Communities, like people, need a few basic things to function properly:
To provide all of these things, communities rely on several different systems of technology. Each system is made-up of structures, machines, tools, people, and processes. They are a community’s infrastructure.
These systems can be divided into categories:
All communities have each of these systems in some form. And a significant breakdown in any one of them can cause serious problems. All of these systems have something in common: engineers!
From 9-1-1 emergency dispatch systems to wastewater treatment facilities, every part of public infrastructure relies on some form of engineering.
Look around your community for the different systems in each of the categories listed above. Choose one system and do some research on how it works where you live. (It’s a big list to choose from, so find something that really interests you.)
Find one aspect or part of the system that can be improved and:
Did you know? By working through these steps, you are using key elements of engineering design to solve a problem. This will help you understand and write about your solution.
Elementary School Students (grades 3-5); Submissions must be 400 to 700 words.
Write a letter to your city or county council that describes the need for the improvement in your community infrastructure and the preferred solution from your research. Include a brief description of the challenges you identified and how you think engineers might address them.
Middle School Students in (grades 6-8); Submissions must be 600 to 1100 words.
Write a persuasive essay to present to your city or county council that makes the case for an infrastructure improvement in your community and your chosen solution to the problem. Be sure to fully define the problem and address the challenges engineers might face in implementing the improvements.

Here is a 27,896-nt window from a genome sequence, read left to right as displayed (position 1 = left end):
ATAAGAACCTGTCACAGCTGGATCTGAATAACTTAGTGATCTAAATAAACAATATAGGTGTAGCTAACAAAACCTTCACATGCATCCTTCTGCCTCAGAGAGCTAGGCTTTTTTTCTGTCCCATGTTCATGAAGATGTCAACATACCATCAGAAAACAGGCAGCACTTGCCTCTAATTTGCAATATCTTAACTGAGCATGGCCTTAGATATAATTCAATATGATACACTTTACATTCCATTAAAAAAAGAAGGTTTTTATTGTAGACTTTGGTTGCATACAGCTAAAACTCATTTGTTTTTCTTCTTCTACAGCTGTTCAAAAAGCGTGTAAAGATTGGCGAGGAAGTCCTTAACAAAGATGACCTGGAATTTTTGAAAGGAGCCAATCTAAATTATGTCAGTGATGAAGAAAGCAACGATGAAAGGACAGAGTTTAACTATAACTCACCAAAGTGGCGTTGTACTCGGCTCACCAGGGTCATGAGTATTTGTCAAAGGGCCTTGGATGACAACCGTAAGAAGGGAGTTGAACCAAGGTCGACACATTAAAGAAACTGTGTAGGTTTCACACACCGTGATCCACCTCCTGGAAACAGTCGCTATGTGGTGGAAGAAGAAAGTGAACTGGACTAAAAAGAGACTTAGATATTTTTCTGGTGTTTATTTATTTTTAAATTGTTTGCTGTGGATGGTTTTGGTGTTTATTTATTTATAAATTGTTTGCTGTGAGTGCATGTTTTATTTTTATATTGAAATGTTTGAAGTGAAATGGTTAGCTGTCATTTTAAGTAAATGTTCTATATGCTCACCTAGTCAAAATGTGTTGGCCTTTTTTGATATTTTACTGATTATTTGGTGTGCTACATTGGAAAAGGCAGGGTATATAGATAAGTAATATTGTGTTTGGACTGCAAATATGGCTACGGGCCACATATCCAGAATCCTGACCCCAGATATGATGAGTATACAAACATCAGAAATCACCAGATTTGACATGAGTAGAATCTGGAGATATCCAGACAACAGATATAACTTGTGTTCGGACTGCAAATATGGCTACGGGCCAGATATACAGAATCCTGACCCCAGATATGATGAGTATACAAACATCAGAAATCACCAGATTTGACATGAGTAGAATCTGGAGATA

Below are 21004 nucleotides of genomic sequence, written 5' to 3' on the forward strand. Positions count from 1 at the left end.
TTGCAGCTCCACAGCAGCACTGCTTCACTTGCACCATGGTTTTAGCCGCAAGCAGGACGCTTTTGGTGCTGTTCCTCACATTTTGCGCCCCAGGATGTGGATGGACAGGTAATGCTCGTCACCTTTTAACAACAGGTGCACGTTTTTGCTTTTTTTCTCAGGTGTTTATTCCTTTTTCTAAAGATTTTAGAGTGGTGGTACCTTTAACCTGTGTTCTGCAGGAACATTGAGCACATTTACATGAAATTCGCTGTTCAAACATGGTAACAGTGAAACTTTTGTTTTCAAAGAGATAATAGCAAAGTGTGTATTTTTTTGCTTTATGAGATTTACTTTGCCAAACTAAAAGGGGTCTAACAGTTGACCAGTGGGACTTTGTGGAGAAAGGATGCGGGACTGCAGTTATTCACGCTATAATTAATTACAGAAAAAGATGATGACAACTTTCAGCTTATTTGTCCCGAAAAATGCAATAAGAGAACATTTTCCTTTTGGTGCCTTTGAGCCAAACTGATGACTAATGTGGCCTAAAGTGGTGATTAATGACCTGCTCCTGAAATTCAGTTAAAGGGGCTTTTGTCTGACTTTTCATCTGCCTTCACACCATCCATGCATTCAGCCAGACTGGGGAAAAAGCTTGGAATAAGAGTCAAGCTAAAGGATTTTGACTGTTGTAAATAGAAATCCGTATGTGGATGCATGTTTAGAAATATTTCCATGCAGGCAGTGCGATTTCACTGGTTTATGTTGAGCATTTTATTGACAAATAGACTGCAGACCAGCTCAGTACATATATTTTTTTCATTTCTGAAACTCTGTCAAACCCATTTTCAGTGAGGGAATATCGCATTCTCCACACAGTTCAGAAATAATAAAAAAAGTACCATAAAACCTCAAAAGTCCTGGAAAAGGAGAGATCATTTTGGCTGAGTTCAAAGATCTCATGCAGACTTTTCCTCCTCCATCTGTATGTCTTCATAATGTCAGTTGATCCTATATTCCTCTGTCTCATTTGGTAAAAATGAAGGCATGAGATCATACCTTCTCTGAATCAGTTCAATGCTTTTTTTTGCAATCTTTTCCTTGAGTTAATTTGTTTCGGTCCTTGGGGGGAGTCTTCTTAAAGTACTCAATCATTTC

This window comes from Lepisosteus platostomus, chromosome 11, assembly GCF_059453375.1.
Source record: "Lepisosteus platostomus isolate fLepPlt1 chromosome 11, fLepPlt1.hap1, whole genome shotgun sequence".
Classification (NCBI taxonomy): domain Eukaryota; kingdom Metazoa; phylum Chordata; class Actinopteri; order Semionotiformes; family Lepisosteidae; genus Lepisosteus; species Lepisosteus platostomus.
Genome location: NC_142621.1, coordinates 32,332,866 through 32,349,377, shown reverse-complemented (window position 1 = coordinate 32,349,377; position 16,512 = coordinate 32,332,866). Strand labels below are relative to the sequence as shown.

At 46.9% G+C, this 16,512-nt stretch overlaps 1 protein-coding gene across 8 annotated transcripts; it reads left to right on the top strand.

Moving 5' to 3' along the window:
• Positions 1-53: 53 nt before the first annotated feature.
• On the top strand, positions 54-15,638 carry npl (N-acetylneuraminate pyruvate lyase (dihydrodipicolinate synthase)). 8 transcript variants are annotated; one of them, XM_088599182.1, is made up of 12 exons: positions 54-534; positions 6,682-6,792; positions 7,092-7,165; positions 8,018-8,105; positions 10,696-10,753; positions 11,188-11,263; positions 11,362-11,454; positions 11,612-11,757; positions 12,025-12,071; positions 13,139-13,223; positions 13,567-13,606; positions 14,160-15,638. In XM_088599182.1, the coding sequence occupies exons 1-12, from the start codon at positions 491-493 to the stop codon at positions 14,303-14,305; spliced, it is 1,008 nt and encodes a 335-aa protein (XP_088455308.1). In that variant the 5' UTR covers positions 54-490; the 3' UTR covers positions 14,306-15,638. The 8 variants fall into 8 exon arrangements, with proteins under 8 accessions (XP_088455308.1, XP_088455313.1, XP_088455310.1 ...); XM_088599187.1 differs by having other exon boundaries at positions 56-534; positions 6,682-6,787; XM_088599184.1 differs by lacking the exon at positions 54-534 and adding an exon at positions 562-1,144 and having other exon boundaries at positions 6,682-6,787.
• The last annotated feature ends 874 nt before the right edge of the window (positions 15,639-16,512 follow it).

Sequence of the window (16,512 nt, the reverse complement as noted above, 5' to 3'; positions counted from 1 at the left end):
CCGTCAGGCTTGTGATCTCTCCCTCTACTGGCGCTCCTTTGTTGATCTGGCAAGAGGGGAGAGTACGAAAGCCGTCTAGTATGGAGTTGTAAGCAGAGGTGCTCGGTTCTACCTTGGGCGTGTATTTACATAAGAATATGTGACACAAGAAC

High School Students (grades 9-12); Submissions must be 1000 to 1500 words.
Write a summary report for your city or county council that makes the case for an infrastructure improvement in your community and your chosen solution to the problem. Fully define the problem and describe your solution in detail, including how and why it should be implemented. Explain what has already been tried or is already known about this type of solution and what would be new or innovative in your community. Describe how you will test or anticipate failure for any new innovations to minimize risk.
Submissions will be judged by a slate of volunteers that include professionals from various engineering fields.
Finalists will be judged by the EngineerGirl Steering Committee based on the following criteria:
Winners in each grade category will receive the prizes listed below:
First-place winners will be awarded $500.
Second-place entries will be awarded $250.
Third-place entries will be awarded $100.
All winning entries will be published on the EngineerGirl website.
Honorable Mention entries will not receive a cash award but will be published on the EngineerGirl website.
All essays must be original work, and resources must be clearly cited.
Middle and high school students should use the APA citation style.
Elementary school students may use simplified citations that include the following information for each reference (References are the resources you use to find information to write your letter):